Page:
91.7 Ann Arbor/Detroit 104.1 Grand Rapids 91.3 Port Huron 89.7 Lansing 91.1 Flint
Play Live Radio
Next Up:
Available On Air Stations

MSU exhibit uses art to explore racial equality

G.L. Kohuth
MSU professor James Lawton created "Evolutionary Artifacts," a multimedia exhibition that focuses on human equality and social justice.

Michigan State University will unveil a new exhibit on Monday that uses art and sound to explore Martin Luther King Junior’s dream of racial equality.

MSU art professor James Lawton created the installation, "Evolutionary Artifacts." People from Michigan and around the world upload family photos (via http://www.lucyandyou.com/) and record themselves saying their family names. The audio track plays the entire time, and the photos are projected along the walls and on the ceiling so that the images surround the visitor.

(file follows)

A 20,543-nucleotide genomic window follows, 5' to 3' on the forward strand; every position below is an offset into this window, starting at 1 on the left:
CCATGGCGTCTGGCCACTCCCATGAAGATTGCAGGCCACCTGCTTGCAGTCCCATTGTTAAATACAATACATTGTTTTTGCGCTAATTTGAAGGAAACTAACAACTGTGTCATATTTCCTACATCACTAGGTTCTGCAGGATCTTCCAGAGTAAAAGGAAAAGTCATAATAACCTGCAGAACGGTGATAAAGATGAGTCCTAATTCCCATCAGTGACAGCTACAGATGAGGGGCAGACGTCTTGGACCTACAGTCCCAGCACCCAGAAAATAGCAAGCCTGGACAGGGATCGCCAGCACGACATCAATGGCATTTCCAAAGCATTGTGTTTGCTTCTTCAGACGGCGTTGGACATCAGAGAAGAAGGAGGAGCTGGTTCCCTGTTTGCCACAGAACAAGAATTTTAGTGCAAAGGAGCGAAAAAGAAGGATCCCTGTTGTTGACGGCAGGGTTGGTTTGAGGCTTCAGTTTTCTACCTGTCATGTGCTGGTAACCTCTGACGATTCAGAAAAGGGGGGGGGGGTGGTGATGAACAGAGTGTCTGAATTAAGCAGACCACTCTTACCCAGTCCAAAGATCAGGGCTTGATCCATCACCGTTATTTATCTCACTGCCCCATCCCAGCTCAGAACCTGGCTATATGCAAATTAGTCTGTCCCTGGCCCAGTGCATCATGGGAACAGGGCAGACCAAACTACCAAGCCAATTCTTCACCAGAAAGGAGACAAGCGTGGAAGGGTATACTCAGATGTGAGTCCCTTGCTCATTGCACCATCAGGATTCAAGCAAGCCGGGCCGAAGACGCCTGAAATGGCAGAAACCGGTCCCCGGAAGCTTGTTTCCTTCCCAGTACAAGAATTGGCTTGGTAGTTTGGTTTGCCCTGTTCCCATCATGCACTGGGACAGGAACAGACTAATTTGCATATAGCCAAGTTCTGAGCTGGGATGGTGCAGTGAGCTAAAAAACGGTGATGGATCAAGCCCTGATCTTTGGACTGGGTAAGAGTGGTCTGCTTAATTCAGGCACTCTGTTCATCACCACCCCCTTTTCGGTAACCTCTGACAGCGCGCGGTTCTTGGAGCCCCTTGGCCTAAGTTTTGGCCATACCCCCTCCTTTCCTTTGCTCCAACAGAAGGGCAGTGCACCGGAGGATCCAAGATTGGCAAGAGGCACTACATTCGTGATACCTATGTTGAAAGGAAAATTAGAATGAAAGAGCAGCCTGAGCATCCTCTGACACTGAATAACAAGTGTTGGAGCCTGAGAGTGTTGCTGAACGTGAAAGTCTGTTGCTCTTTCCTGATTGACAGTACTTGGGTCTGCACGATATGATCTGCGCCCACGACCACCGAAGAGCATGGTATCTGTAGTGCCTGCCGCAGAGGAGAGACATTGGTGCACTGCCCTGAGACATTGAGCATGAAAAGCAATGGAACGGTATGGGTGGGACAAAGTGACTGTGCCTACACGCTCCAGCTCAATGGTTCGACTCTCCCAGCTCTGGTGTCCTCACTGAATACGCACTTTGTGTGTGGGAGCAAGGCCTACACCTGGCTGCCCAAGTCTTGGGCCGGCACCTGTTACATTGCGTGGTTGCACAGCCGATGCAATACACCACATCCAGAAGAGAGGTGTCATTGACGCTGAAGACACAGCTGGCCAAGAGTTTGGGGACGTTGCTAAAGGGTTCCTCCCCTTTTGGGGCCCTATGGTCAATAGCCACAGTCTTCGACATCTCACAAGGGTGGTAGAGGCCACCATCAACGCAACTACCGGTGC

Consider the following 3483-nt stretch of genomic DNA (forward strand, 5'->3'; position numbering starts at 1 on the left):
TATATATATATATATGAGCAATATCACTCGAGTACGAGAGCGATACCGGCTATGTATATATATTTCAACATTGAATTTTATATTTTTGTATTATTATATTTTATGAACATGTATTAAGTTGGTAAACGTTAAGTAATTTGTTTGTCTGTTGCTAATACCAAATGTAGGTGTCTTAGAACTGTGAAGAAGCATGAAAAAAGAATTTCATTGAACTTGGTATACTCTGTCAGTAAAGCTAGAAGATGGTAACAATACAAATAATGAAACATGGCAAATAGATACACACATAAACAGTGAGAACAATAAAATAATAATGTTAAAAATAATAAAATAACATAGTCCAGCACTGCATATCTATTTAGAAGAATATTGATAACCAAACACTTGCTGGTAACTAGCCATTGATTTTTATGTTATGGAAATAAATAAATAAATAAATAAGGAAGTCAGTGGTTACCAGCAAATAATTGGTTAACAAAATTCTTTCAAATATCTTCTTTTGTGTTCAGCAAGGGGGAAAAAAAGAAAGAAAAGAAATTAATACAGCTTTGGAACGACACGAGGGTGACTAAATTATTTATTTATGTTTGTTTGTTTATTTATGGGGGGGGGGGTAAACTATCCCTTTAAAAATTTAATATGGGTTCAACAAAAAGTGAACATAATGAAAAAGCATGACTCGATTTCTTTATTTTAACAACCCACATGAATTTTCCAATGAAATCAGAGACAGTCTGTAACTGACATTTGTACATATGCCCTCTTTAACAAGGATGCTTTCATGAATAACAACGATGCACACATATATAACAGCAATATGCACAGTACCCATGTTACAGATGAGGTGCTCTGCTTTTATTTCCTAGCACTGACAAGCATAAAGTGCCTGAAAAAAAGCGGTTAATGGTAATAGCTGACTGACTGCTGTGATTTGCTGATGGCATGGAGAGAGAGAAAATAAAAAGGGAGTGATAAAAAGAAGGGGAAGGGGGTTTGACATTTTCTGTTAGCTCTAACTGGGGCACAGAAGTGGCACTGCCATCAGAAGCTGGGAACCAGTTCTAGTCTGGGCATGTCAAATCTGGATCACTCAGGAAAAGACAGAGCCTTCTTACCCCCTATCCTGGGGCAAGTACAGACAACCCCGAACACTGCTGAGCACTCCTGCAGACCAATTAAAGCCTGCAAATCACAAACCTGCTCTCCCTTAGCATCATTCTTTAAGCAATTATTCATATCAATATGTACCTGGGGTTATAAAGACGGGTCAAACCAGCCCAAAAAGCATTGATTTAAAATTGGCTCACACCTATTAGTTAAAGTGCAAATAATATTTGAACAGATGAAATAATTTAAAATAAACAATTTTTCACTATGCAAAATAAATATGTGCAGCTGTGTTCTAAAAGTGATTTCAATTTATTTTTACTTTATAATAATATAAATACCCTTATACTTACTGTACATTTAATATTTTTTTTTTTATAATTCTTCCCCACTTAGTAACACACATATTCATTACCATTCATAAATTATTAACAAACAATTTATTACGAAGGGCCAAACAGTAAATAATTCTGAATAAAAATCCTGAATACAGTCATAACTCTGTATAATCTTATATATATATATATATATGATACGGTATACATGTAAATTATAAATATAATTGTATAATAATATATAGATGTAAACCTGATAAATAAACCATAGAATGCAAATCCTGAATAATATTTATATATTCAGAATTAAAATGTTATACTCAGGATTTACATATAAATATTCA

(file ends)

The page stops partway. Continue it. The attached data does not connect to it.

"How many times do we get to get involved with the intimacy of all the different families and ethnic groups that are being portrayed and projected on images against the wall? That’s an effort to bring about this equality in terms of the human race.”

The exhibit will be on display in the MSU Museum's Heritage Gallery. It opens Monday on the anniversary of Dr. King’s birthday and runs through April 3.

Jennifer is a reporter for Michigan Radio's State of Opportunity project, which looks at kids from low-income families and what it takes to get them ahead. She previously covered arts and culture for the station, and was one of the lead reporters on the award-winning education series Rebuilding Detroit Schools. Prior to working at Michigan Radio, Jennifer lived in New York where she was a producer at WFUV, an NPR station in the Bronx.
Related Content